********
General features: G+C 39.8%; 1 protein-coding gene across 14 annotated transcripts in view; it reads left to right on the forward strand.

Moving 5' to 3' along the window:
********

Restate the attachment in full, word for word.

General features: G+C 39.8%; 1 protein-coding gene across 14 annotated transcripts in view; it reads left to right on the forward strand.

Moving 5' to 3' along the window: